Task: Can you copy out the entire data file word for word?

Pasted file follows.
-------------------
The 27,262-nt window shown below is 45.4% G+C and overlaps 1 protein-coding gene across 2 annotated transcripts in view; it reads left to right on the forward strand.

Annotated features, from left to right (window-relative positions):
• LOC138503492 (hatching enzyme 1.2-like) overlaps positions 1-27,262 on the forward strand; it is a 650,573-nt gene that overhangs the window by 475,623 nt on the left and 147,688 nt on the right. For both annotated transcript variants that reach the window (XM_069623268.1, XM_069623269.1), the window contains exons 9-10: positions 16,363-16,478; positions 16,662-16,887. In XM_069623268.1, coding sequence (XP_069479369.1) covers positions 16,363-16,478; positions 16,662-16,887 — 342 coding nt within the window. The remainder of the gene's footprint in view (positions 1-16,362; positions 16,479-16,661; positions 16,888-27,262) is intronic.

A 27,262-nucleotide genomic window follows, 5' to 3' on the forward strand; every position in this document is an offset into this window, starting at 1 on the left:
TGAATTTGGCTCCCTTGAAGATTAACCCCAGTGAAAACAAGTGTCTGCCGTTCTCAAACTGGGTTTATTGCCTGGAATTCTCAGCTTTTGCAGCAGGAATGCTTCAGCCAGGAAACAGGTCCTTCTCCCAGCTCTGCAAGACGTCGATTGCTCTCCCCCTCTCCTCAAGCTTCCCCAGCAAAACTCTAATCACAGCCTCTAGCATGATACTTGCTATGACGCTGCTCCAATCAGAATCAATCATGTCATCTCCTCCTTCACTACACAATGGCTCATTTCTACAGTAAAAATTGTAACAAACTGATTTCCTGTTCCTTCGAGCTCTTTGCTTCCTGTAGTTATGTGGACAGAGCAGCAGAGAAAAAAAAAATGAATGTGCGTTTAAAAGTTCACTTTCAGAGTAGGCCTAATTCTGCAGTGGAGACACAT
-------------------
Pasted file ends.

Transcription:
The 27,262-nt window shown below is 45.4% G+C and overlaps 1 protein-coding gene across 2 annotated transcripts in view; it reads left to right on the forward strand.

Annotated features, from left to right (window-relative positions):
• LOC138503492 (hatching enzyme 1.2-like) overlaps positions 1-27,262 on the forward strand; it is a 650,573-nt gene that overhangs the window by 475,623 nt on the left and 147,688 nt on the right. For both annotated transcript variants that reach the window (XM_069623268.1, XM_069623269.1), the window contains exons 9-10: positions 16,363-16,478; positions 16,662-16,887. In XM_069623268.1, coding sequence (XP_069479369.1) covers positions 16,363-16,478; positions 16,662-16,887 — 342 coding nt within the window. The remainder of the gene's footprint in view (positions 1-16,362; positions 16,479-16,661; positions 16,888-27,262) is intronic.

A 27,262-nucleotide genomic window follows, 5' to 3' on the forward strand; every position in this document is an offset into this window, starting at 1 on the left:
TGAATTTGGCTCCCTTGAAGATTAACCCCAGTGAAAACAAGTGTCTGCCGTTCTCAAACTGGGTTTATTGCCTGGAATTCTCAGCTTTTGCAGCAGGAATGCTTCAGCCAGGAAACAGGTCCTTCTCCCAGCTCTGCAAGACGTCGATTGCTCTCCCCCTCTCCTCAAGCTTCCCCAGCAAAACTCTAATCACAGCCTCTAGCATGATACTTGCTATGACGCTGCTCCAATCAGAATCAATCATGTCATCTCCTCCTTCACTACACAATGGCTCATTTCTACAGTAAAAATTGTAACAAACTGATTTCCTGTTCCTTCGAGCTCTTTGCTTCCTGTAGTTATGTGGACAGAGCAGCAGAGAAAAAAAAAATGAATGTGCGTTTAAAAGTTCACTTTCAGAGTAGGCCTAATTCTGCAGTGGAGACACAT